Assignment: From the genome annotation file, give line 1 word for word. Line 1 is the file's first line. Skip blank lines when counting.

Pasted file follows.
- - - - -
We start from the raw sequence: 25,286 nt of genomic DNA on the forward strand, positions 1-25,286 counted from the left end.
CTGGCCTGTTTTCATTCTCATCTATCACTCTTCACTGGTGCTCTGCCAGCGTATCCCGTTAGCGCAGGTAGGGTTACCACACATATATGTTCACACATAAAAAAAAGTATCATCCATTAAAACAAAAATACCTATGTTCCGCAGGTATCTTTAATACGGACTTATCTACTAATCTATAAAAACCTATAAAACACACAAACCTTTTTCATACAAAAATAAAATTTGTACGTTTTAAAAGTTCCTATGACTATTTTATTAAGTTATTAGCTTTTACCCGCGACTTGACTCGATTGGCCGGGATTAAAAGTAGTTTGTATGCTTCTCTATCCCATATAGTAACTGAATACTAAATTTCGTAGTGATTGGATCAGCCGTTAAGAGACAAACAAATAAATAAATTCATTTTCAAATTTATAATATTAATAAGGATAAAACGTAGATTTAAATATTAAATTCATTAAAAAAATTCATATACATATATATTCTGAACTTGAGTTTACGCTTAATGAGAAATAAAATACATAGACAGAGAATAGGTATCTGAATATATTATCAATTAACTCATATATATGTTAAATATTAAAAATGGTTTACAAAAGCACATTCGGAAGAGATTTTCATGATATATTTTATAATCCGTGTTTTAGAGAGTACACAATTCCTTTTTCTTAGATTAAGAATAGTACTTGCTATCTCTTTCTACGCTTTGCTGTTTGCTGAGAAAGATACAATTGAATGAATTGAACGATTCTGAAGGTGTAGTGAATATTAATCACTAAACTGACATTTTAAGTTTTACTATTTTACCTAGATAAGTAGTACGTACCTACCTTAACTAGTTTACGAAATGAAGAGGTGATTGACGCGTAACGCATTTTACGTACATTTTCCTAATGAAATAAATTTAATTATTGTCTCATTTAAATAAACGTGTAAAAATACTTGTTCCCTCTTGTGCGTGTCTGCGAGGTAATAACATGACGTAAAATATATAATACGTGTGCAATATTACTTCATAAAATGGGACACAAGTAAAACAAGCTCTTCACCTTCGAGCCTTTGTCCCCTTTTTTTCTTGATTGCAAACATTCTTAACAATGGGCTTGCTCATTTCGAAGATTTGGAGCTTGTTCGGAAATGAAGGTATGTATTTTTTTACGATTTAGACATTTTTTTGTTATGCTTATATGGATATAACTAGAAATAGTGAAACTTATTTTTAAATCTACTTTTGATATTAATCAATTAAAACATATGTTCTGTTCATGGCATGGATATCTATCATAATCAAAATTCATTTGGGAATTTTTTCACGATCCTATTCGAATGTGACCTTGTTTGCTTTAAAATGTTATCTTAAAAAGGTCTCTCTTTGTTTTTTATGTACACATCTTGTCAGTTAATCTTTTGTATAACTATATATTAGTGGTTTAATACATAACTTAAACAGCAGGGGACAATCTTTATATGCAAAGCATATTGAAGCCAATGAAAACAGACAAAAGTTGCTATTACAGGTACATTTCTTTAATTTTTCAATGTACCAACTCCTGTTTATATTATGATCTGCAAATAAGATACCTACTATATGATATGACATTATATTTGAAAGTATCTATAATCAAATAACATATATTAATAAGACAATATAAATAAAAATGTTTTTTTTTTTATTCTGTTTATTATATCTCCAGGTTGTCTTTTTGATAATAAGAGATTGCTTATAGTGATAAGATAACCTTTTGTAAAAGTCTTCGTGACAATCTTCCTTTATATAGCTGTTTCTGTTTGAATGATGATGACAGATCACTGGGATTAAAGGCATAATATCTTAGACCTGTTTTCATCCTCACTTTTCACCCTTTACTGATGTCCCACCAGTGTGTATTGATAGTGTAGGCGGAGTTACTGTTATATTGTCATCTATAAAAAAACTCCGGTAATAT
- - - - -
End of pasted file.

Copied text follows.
We start from the raw sequence: 25,286 nt of genomic DNA on the forward strand, positions 1-25,286 counted from the left end.